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Saturdays with Shavara

Saturdays with Shavara

The Peculiar Plight of Packaging

Salutations dear green friends and welcome back to another Saturday with Shavara! These last few months have been a whirlwind of days spent inside, virtual learning and cancelled plans. The other big change has been the amount of online orders for basic necessities that have taken the place of traditional shopping trips that occur in person. I of course started thinking just how much of a negative impact all the extra packaging going out to make these deliveries happen was causing. Feeling rather guilty as I received yet another long-awaited package from amazon, I began to wonder what steps I could take as a consumer. My next though being what steps companies needed to take as producers to offset the wave of online shoppers and the residual effects of all the packaging being accumulated. 

 I don’t want to dive too far into this post without quickly covering what I mean by packaging; any material used to present goods, contain them or provide safe shipping and handling (which is a lot of stuff!). Of the various ways packaging is used there is one thing they all have in common, and that is that 91% of it still makes its way to landfills. Many of you know by now that I love throwing statistics at you and this next one is rather shocking with 1.9 million tons of packaging waste produced per year the impact on our environment is equivalent to close to 900,000 cars on the road. Beyond the pollution packaging causes there is the other issues of wasted resources to produce them.  Most of us believe it is better to use paper or cardboard because they both derive from trees, which is a renewable resource that biodegrades and is relatively easy to recycle. Plastic, on the other hand derives from a non-renewable resource; crude oil and gas, never biodegrades and is difficult to recycle. There is however one thing that remains the same for both types of packaging… waste is produced. 

Packaging in general is responsible for roughly a third of all municipal waste in the U.S., with that number only increasing with so many of us shopping online and receiving packages almost as regular as we do mail. It is my belief that the responsibility of decreasing the waste associated with packaging falls on both producers and consumers, as I’ve often stated in my post, companies will only make what consumers buy. The question then is, what can we as consumers do to combat this steadily growing problem?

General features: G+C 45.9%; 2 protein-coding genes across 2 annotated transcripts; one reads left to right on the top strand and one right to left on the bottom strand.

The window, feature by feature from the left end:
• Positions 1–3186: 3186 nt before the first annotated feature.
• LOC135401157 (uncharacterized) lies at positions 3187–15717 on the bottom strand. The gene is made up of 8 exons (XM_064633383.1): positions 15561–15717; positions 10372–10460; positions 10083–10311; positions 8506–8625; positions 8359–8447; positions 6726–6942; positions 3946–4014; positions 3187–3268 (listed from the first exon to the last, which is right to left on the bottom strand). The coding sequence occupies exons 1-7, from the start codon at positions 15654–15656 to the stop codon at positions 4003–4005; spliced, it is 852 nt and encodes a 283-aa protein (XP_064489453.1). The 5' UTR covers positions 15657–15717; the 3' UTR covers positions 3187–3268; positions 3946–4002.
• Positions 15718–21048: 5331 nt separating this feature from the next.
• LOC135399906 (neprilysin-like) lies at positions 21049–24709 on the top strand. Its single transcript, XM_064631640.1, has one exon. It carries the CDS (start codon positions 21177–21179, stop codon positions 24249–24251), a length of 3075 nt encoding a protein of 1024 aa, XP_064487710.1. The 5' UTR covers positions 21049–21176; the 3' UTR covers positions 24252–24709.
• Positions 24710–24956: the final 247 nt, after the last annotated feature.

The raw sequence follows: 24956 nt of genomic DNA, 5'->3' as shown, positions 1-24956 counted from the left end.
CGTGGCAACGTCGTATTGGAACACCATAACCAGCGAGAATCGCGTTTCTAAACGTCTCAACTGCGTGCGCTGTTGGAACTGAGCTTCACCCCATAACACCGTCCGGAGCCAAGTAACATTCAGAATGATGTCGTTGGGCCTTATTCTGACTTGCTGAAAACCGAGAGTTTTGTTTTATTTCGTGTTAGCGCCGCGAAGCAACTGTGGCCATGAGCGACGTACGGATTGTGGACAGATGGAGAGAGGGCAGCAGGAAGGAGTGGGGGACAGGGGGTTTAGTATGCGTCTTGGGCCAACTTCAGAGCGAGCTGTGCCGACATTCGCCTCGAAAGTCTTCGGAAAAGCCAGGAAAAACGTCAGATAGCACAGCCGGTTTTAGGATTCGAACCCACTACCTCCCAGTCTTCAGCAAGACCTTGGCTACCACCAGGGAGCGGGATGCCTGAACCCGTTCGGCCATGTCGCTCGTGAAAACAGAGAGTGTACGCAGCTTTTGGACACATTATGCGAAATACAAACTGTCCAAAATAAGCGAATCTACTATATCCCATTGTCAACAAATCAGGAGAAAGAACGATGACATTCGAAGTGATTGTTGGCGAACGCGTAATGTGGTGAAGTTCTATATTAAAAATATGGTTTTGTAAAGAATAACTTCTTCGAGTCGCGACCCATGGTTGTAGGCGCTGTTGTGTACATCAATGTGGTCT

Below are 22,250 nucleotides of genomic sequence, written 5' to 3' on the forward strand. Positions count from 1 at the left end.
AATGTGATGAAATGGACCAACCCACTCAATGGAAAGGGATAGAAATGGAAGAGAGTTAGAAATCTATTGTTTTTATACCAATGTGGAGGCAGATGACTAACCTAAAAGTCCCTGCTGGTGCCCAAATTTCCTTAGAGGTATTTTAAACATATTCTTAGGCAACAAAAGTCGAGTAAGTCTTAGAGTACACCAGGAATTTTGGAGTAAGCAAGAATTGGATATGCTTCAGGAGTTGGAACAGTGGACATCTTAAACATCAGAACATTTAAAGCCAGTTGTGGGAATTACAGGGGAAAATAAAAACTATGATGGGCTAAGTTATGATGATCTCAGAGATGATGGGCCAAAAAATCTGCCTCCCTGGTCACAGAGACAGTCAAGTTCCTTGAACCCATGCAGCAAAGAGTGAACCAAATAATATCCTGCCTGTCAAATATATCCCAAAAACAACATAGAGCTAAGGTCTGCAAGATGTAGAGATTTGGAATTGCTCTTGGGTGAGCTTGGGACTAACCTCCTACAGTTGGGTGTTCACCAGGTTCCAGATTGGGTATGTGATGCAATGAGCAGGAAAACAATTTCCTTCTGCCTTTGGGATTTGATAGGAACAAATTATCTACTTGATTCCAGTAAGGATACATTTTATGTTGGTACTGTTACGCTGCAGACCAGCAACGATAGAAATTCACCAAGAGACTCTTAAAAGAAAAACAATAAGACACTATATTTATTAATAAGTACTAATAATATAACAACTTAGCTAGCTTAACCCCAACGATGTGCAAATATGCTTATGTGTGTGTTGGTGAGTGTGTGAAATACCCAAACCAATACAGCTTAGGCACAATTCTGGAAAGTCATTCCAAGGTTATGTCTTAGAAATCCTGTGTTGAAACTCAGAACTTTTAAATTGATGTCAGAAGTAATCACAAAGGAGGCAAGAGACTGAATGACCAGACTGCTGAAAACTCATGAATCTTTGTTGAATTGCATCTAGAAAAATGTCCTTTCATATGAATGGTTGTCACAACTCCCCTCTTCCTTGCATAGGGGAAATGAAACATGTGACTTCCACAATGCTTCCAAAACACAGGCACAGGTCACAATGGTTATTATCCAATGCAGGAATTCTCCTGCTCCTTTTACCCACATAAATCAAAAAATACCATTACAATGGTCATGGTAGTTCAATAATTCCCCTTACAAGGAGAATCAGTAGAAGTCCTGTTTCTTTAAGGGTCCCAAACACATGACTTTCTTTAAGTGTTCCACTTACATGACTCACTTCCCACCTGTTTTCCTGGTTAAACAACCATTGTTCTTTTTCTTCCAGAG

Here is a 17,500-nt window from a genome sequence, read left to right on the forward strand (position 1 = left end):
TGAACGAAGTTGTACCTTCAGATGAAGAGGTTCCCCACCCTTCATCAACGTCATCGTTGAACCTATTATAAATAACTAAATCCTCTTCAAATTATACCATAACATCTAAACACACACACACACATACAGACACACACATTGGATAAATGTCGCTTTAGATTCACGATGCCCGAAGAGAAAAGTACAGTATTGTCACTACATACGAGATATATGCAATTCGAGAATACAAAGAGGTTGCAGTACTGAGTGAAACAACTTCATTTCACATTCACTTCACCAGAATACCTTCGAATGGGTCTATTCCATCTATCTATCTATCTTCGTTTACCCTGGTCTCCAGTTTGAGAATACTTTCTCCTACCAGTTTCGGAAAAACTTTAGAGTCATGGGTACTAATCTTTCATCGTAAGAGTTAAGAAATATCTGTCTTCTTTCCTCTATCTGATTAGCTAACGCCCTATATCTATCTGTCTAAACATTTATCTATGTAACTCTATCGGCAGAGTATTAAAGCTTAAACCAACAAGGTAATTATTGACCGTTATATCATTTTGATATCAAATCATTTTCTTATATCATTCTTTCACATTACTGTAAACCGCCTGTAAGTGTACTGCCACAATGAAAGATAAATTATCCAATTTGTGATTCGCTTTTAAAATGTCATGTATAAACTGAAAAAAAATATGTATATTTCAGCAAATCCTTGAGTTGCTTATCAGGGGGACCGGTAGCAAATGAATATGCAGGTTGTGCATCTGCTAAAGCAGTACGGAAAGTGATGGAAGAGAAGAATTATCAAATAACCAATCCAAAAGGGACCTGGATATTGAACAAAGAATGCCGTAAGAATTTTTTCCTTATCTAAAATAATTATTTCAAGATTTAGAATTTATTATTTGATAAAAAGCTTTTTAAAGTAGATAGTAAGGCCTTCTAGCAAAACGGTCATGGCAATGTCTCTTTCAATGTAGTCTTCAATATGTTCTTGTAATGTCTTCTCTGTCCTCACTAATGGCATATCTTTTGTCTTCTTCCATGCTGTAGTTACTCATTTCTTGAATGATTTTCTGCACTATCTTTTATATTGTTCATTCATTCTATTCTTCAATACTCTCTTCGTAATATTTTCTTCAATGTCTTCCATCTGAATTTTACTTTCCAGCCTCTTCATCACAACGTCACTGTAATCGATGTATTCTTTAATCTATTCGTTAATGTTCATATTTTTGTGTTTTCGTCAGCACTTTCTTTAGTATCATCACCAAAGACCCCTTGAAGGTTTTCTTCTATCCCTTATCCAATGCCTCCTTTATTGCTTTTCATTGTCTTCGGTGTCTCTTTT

The first thing we can do is only purchase products that don’t use unnecessary packaging, which piggybacks off the idea that manufacturers will only make what consumers will buy. We can also opt for products that are packaged in environmentally friendly materials, ones we know are easily recycled or reused. Some companies provide an option at checkout to delay shipping in order to combine orders for fewer boxes upon delivery, like Amazon. Cardboard boxes in general are currently in high demand to be recycled into new material, which means consumer also need to be responsible for the entire lifecycle of the box by recycling often and responsibly.  Whenever possible we should avoid plastic packaging as it will always and forever be around once produced, and shockingly has a CO2 footprint 12 times higher than that of cardboard or paper.

Ultimately reduction is key but being a mindful consumer can put pressure on companies to be just as mindful as we are when it comes to protecting the environment. With packaging of any kind coming with waste it is important that we first eliminate what we don’t need entering into the waste stream by practicing the tried and true three R’s; Reduce, Reuse, Recycle right and often. Until next time green friends!

KOB’s very own Content Writer,

Shavara J. 



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